## CS250 Study Guide

### Unit 6: Visualization

#### 6a. Apply seaborn commands to visualize pandas dataframe data

- What is the seaborn module, and how is it used?
- What are some useful plotting categories to be aware of?
- What are important input parameter choices to be aware of?

The seaborn module is an enhanced visualization package designed for data science applications. It goes beyond the capabilities of matplotlib visualization where, for example, the set_theme method can augment the matplotlib plotting environment. You can use the seaborn module to render data in many ways by creating relational plots, categorical plots, distribution plots, multi-plots, matrix plots, and so on.

Seaborn has conveniently wrapped its plotting routines into specific categories. For example, a **relational plot **can be expressed using a line plot or a scatter plot. You can call the associated relational plotting methods individually, or they can be configured using the relplot method with input parameters such as kind set to their desired values. **Distribution plots** are used to plot histograms, marginal distributions, empirical cumulative distributions, and kernel density estimates, either by calling them individually or configuring the **displot **method. When applying the histplot method, you should be familiar with input parameters such as multiple for plotting multiple histograms and kde for superimposing a kernel density estimate. **Category plots** are useful for creating bar plots, violin plots, box plots, swarm plots, and count plots, and you should be familiar with the syntax for creating these plots using the catplot method. You should also be familiar with the default mode of these methods.

Finally, you should be aware of the subtle differences and applications when creating a pairplot versus using FacetGrid or displot. An input parameter such as **margin_titles **can be applied along with **FacetGrid**, which can be useful for visualizing conditional histograms of three-dimensional data in two dimensions. The pairplot method only considers comparing two variables and does not have a margin_titles option.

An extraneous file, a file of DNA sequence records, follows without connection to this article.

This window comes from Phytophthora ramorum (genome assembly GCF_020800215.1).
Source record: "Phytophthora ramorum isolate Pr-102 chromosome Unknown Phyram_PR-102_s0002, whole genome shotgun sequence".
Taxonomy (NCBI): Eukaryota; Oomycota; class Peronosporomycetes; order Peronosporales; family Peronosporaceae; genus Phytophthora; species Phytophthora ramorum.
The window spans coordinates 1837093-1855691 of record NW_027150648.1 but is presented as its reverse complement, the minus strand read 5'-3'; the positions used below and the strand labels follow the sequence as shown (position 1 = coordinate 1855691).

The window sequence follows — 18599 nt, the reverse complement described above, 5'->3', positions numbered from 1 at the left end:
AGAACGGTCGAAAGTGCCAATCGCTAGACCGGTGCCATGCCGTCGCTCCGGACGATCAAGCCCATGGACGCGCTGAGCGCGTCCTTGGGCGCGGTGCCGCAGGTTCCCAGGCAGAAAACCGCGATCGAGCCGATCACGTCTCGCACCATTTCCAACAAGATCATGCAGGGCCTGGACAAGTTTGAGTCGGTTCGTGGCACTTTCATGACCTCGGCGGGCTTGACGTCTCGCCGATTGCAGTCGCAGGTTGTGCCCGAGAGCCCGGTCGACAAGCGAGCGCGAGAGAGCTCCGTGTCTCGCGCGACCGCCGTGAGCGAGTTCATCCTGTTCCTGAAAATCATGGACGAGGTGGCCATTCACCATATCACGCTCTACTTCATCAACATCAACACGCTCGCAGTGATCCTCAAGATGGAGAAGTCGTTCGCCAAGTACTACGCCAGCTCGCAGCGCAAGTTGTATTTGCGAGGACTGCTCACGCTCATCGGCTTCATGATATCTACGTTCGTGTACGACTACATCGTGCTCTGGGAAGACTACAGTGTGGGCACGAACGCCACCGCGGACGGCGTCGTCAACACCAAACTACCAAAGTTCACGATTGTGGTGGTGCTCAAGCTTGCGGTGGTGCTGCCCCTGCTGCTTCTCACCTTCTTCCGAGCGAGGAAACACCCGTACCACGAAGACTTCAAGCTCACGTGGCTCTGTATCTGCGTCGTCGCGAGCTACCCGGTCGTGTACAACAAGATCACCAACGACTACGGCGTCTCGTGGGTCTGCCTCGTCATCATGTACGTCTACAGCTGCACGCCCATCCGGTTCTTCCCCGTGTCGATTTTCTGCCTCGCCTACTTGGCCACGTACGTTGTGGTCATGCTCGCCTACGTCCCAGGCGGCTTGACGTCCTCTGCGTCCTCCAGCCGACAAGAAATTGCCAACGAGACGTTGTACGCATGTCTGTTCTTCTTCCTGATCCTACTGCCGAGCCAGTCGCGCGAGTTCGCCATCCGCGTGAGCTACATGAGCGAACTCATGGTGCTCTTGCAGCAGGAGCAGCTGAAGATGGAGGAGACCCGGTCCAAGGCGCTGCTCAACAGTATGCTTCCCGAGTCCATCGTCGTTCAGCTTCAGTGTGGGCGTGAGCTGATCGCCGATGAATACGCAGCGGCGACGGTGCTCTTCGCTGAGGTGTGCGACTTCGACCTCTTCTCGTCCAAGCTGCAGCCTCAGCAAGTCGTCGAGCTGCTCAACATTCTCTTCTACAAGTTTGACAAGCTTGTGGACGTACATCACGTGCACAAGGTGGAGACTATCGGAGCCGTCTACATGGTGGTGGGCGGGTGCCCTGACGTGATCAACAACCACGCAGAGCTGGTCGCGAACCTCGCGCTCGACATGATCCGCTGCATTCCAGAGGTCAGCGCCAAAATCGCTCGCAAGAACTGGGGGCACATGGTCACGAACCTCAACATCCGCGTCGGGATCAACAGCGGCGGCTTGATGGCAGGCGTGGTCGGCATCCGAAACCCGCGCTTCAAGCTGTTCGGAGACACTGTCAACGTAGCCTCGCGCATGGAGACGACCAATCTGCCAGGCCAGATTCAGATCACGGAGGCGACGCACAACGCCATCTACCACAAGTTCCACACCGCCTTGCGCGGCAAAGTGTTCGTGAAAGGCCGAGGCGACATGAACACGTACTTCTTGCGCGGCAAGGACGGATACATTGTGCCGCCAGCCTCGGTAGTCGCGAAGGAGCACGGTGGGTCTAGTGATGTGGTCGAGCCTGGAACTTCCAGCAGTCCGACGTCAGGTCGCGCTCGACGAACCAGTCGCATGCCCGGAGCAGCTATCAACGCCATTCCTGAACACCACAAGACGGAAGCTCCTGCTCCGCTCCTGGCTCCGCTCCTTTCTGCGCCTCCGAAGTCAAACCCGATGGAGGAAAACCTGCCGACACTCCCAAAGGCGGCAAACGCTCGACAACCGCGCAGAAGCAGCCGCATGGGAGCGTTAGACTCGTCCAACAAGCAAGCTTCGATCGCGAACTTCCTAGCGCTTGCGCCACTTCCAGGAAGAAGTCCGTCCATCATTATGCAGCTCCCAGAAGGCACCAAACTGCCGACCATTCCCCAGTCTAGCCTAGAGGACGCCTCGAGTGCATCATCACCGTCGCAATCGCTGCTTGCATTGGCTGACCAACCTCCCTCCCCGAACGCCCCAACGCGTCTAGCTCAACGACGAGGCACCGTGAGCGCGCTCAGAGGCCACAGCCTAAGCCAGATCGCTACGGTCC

To review, see The seaborn Module.

#### 6b. Apply advanced data visualization techniques

- How is the estimator chosen for statistical visualization techniques?
- What parameter can be used to specify and visualize the confidence interval?
- What options are available to stratify and order categorical data?

As you immerse yourself more deeply into the seaborn module, you will find that many parameters are available to fine-tune your visualizations and use more advanced techniques for controlling statistical measures. For example, methods such as **barplot **allow you to choose the **estimator **where the default function is the mean; however, an equally valid choice might be the median. Many seaborn methods allow you to include the confidence interval by setting the **ci **parameter. Adding this aspect of statistical visualization to line plots or modifying the ci parameter in bar plots can reveal much about a given data set. Additionally, by this point, you should have a strong command of the input parameters for the displot method. You should also be aware that the Pairgrid method allows you to control the diagonal scaling using the diag_sharey input parameter to balance the scale of the histogram heights.